# Homework Help: Proving the limit (delta epsilon)

1. Oct 8, 2009

### zeion

1. The problem statement, all variables and given/known data

Prove the follow statements directly using the formal $$\epsilon , \delta$$ definition.

$$\lim_{x\rightarrow 1} \frac{x + 3}{x^2 + x + 4} = \frac{2}{3}$$

2. Relevant equations

3. The attempt at a solution

$$0 < |x - 1| < \delta \rightarrow 0 < |\frac{x + 3}{x^2 + x + 4} - \frac{2}{3}| < \epsilon$$

Not sure what to do now.

0 < | 3(x+3) - 2(x2 + x + 4) / 3(x2+x+4) | < e
0 < | -2x2 + x + 1 / 3(x2+x+4) | < e
0 < | (-2x - 1)(x - 1) / 3(x2+x+4) | < e

Now I can control (x - 1), but how do I do this?

2. Oct 9, 2009

### zeion

Should I have posted this in the "Calculus and Beyond" section? :/

3. Oct 9, 2009

### HallsofIvy

Now you need to get a bound on $|(2x+1)/3(x^2+ x+ 4)|$

For example, you can start by assuming that |x-1|< 1 so that 0< x< 2. Then 0< 2x< 4 and 1< 2x+1< 5. Also 0< x2< 4 so 0< x2+ x< 6, 4< x2+ x+ 4< 10 and 12< 3(x2+ x+ 4)< 30. That tells you that 1/30< 1/3(x2+ x+ 4)< 1/12 and so that 1/30< (2x+1)/3(x2+ x+ 4)< 5/12.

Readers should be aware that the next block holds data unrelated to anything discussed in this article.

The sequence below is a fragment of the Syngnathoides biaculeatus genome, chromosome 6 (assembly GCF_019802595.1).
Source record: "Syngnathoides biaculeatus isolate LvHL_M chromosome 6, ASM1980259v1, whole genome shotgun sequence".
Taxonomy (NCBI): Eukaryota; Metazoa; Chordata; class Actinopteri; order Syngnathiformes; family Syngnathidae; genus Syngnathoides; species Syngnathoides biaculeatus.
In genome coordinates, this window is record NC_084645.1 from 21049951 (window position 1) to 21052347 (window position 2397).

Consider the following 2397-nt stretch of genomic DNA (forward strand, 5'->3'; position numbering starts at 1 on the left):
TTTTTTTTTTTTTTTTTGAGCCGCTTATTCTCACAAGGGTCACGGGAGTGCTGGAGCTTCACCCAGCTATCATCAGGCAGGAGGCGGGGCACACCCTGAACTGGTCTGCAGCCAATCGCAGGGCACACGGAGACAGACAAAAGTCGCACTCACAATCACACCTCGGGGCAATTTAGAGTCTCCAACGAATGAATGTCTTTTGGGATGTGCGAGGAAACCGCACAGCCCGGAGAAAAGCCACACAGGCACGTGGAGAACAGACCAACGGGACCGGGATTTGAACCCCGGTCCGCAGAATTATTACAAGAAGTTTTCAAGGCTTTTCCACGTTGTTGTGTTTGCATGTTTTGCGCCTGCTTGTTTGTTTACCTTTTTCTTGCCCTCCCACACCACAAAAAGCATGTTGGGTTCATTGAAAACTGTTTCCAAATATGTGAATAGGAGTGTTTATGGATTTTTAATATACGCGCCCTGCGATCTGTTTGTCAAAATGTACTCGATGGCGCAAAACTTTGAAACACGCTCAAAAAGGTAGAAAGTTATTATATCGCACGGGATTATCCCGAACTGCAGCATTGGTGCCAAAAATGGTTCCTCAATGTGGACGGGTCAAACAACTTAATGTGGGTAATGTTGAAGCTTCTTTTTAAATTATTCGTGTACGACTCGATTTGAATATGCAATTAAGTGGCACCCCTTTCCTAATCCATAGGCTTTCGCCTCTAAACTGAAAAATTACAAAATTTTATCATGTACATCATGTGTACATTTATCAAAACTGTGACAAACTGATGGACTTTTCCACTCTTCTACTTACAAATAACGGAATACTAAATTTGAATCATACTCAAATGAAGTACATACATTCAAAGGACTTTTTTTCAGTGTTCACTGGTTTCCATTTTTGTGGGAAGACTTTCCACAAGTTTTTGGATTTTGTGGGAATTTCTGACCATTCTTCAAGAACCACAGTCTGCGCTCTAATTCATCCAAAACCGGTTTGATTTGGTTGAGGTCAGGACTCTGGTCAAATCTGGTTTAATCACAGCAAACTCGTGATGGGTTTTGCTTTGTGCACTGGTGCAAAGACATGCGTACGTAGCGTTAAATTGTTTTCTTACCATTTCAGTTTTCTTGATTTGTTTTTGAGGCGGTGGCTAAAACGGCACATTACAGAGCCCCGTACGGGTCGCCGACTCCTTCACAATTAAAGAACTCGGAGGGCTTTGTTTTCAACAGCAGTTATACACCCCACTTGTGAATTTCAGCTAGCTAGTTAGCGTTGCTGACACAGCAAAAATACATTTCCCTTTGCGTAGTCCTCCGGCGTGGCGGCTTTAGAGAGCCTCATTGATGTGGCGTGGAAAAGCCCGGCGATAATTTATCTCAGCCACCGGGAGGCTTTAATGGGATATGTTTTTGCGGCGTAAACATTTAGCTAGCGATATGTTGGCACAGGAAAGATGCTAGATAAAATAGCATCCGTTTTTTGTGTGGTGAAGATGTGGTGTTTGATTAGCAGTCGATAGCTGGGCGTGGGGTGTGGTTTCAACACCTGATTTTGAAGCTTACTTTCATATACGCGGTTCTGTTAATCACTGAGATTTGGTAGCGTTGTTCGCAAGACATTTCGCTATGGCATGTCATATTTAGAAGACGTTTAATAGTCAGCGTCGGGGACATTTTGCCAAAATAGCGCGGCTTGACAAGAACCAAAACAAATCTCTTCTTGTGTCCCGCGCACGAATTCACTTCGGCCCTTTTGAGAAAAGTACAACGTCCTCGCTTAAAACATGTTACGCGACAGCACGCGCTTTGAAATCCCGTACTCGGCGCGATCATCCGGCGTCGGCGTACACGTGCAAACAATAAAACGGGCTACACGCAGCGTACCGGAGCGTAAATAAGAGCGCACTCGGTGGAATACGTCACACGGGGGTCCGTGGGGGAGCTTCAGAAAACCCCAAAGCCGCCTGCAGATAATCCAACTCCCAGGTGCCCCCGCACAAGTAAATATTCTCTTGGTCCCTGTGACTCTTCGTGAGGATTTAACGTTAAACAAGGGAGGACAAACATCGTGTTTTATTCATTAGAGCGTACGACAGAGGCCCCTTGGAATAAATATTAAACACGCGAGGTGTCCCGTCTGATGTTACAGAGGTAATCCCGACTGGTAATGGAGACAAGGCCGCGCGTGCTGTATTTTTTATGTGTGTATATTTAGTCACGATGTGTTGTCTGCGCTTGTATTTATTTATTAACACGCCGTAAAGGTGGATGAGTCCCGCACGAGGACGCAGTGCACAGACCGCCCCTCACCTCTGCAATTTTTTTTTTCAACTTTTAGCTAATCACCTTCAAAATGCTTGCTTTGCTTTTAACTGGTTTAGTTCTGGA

Now you know that |x-1|/30< (2x-1)|x-1|/3(x2+ x+ 4)< 5|x-1|/12

Since you want to make sure that is less than $\epsilon$, you want $5|x-1|/12<\epsilon$ so you need $|x-1|< 12\epsilon/5$. To make certain that |x-1|< 1 so all of that is true, take $\delta$ to be the smaller of 1 and $12\epsilon/5|$.

4. Oct 14, 2009

### zeion

I've been told that I should only pick values that are less than whatever x is approaching (ie. <1 in this case), is this true?